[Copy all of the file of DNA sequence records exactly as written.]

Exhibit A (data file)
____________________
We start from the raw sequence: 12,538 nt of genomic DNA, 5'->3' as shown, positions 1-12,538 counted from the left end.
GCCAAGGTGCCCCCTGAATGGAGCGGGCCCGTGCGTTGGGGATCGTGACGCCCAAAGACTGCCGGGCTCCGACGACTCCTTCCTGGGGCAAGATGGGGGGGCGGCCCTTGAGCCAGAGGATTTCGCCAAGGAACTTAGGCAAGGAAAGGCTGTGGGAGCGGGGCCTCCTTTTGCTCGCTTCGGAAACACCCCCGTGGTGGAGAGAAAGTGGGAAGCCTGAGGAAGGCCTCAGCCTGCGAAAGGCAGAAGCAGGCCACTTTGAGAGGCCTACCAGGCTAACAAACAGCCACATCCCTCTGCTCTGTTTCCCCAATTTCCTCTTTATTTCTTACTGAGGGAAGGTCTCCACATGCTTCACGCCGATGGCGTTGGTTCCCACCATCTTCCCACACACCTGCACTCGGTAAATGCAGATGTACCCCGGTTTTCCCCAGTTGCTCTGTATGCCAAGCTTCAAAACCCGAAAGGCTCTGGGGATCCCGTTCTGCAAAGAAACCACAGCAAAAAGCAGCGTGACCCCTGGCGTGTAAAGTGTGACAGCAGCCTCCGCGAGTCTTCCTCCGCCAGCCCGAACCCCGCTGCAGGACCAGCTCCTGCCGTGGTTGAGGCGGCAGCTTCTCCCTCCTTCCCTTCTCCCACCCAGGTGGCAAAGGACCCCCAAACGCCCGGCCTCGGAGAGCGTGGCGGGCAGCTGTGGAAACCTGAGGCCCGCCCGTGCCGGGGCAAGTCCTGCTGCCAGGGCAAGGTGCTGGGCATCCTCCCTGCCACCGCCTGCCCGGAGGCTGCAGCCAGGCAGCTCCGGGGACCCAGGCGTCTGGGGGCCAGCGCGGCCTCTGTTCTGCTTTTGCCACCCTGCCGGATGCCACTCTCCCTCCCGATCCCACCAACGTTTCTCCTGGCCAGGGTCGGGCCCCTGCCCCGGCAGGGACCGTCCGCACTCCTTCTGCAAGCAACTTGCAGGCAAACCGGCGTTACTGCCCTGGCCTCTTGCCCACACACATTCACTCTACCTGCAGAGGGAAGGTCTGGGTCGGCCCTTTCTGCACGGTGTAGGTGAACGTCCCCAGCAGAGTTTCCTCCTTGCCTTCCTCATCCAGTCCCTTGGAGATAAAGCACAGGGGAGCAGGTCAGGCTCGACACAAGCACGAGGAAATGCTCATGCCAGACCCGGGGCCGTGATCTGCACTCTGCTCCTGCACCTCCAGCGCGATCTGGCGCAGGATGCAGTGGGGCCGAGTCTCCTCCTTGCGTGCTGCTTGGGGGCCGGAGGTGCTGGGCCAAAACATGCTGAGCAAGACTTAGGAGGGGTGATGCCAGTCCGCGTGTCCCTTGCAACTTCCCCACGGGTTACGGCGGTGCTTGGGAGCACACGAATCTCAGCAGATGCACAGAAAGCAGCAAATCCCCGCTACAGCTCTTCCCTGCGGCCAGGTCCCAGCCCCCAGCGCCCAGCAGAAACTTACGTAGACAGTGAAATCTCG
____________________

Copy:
We start from the raw sequence: 12,538 nt of genomic DNA, 5'->3' as shown, positions 1-12,538 counted from the left end.
GCCAAGGTGCCCCCTGAATGGAGCGGGCCCGTGCGTTGGGGATCGTGACGCCCAAAGACTGCCGGGCTCCGACGACTCCTTCCTGGGGCAAGATGGGGGGGCGGCCCTTGAGCCAGAGGATTTCGCCAAGGAACTTAGGCAAGGAAAGGCTGTGGGAGCGGGGCCTCCTTTTGCTCGCTTCGGAAACACCCCCGTGGTGGAGAGAAAGTGGGAAGCCTGAGGAAGGCCTCAGCCTGCGAAAGGCAGAAGCAGGCCACTTTGAGAGGCCTACCAGGCTAACAAACAGCCACATCCCTCTGCTCTGTTTCCCCAATTTCCTCTTTATTTCTTACTGAGGGAAGGTCTCCACATGCTTCACGCCGATGGCGTTGGTTCCCACCATCTTCCCACACACCTGCACTCGGTAAATGCAGATGTACCCCGGTTTTCCCCAGTTGCTCTGTATGCCAAGCTTCAAAACCCGAAAGGCTCTGGGGATCCCGTTCTGCAAAGAAACCACAGCAAAAAGCAGCGTGACCCCTGGCGTGTAAAGTGTGACAGCAGCCTCCGCGAGTCTTCCTCCGCCAGCCCGAACCCCGCTGCAGGACCAGCTCCTGCCGTGGTTGAGGCGGCAGCTTCTCCCTCCTTCCCTTCTCCCACCCAGGTGGCAAAGGACCCCCAAACGCCCGGCCTCGGAGAGCGTGGCGGGCAGCTGTGGAAACCTGAGGCCCGCCCGTGCCGGGGCAAGTCCTGCTGCCAGGGCAAGGTGCTGGGCATCCTCCCTGCCACCGCCTGCCCGGAGGCTGCAGCCAGGCAGCTCCGGGGACCCAGGCGTCTGGGGGCCAGCGCGGCCTCTGTTCTGCTTTTGCCACCCTGCCGGATGCCACTCTCCCTCCCGATCCCACCAACGTTTCTCCTGGCCAGGGTCGGGCCCCTGCCCCGGCAGGGACCGTCCGCACTCCTTCTGCAAGCAACTTGCAGGCAAACCGGCGTTACTGCCCTGGCCTCTTGCCCACACACATTCACTCTACCTGCAGAGGGAAGGTCTGGGTCGGCCCTTTCTGCACGGTGTAGGTGAACGTCCCCAGCAGAGTTTCCTCCTTGCCTTCCTCATCCAGTCCCTTGGAGATAAAGCACAGGGGAGCAGGTCAGGCTCGACACAAGCACGAGGAAATGCTCATGCCAGACCCGGGGCCGTGATCTGCACTCTGCTCCTGCACCTCCAGCGCGATCTGGCGCAGGATGCAGTGGGGCCGAGTCTCCTCCTTGCGTGCTGCTTGGGGGCCGGAGGTGCTGGGCCAAAACATGCTGAGCAAGACTTAGGAGGGGTGATGCCAGTCCGCGTGTCCCTTGCAACTTCCCCACGGGTTACGGCGGTGCTTGGGAGCACACGAATCTCAGCAGATGCACAGAAAGCAGCAAATCCCCGCTACAGCTCTTCCCTGCGGCCAGGTCCCAGCCCCCAGCGCCCAGCAGAAACTTACGTAGACAGTGAAATCTCG